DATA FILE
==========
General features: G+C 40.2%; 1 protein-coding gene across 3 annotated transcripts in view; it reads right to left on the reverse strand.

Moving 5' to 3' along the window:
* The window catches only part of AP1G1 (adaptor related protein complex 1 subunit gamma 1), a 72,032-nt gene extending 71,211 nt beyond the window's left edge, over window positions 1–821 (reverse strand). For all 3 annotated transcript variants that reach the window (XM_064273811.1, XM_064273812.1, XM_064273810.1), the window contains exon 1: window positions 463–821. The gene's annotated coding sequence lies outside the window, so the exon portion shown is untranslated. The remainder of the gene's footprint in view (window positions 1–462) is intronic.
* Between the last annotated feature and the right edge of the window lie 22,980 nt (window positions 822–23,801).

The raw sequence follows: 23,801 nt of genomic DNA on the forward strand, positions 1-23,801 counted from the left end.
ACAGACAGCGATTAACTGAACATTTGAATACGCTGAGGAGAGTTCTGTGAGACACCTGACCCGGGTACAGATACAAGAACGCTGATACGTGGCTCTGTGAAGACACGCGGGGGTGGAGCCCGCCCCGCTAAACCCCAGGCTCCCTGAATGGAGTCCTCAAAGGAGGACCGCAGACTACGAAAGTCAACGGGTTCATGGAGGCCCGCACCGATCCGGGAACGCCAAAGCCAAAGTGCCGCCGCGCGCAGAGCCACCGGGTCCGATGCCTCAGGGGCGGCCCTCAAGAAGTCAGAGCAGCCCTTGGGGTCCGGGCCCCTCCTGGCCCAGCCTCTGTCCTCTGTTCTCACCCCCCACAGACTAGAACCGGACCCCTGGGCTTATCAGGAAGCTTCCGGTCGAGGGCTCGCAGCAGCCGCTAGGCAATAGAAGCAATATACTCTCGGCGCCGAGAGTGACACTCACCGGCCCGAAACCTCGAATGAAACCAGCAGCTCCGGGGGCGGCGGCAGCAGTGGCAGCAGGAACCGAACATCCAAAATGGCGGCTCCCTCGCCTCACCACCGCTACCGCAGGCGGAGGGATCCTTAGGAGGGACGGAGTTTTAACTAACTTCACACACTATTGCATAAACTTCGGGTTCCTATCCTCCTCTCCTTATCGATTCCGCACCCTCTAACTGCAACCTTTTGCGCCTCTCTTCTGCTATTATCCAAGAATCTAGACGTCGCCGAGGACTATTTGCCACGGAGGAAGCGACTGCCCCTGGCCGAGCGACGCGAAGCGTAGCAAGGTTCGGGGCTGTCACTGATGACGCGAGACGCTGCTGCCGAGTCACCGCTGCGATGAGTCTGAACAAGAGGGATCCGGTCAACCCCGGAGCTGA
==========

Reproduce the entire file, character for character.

General features: G+C 40.2%; 1 protein-coding gene across 3 annotated transcripts in view; it reads right to left on the reverse strand.

Moving 5' to 3' along the window:
* The window catches only part of AP1G1 (adaptor related protein complex 1 subunit gamma 1), a 72,032-nt gene extending 71,211 nt beyond the window's left edge, over window positions 1–821 (reverse strand). For all 3 annotated transcript variants that reach the window (XM_064273811.1, XM_064273812.1, XM_064273810.1), the window contains exon 1: window positions 463–821. The gene's annotated coding sequence lies outside the window, so the exon portion shown is untranslated. The remainder of the gene's footprint in view (window positions 1–462) is intronic.
* Between the last annotated feature and the right edge of the window lie 22,980 nt (window positions 822–23,801).

The raw sequence follows: 23,801 nt of genomic DNA on the forward strand, positions 1-23,801 counted from the left end.
ACAGACAGCGATTAACTGAACATTTGAATACGCTGAGGAGAGTTCTGTGAGACACCTGACCCGGGTACAGATACAAGAACGCTGATACGTGGCTCTGTGAAGACACGCGGGGGTGGAGCCCGCCCCGCTAAACCCCAGGCTCCCTGAATGGAGTCCTCAAAGGAGGACCGCAGACTACGAAAGTCAACGGGTTCATGGAGGCCCGCACCGATCCGGGAACGCCAAAGCCAAAGTGCCGCCGCGCGCAGAGCCACCGGGTCCGATGCCTCAGGGGCGGCCCTCAAGAAGTCAGAGCAGCCCTTGGGGTCCGGGCCCCTCCTGGCCCAGCCTCTGTCCTCTGTTCTCACCCCCCACAGACTAGAACCGGACCCCTGGGCTTATCAGGAAGCTTCCGGTCGAGGGCTCGCAGCAGCCGCTAGGCAATAGAAGCAATATACTCTCGGCGCCGAGAGTGACACTCACCGGCCCGAAACCTCGAATGAAACCAGCAGCTCCGGGGGCGGCGGCAGCAGTGGCAGCAGGAACCGAACATCCAAAATGGCGGCTCCCTCGCCTCACCACCGCTACCGCAGGCGGAGGGATCCTTAGGAGGGACGGAGTTTTAACTAACTTCACACACTATTGCATAAACTTCGGGTTCCTATCCTCCTCTCCTTATCGATTCCGCACCCTCTAACTGCAACCTTTTGCGCCTCTCTTCTGCTATTATCCAAGAATCTAGACGTCGCCGAGGACTATTTGCCACGGAGGAAGCGACTGCCCCTGGCCGAGCGACGCGAAGCGTAGCAAGGTTCGGGGCTGTCACTGATGACGCGAGACGCTGCTGCCGAGTCACCGCTGCGATGAGTCTGAACAAGAGGGATCCGGTCAACCCCGGAGCTGA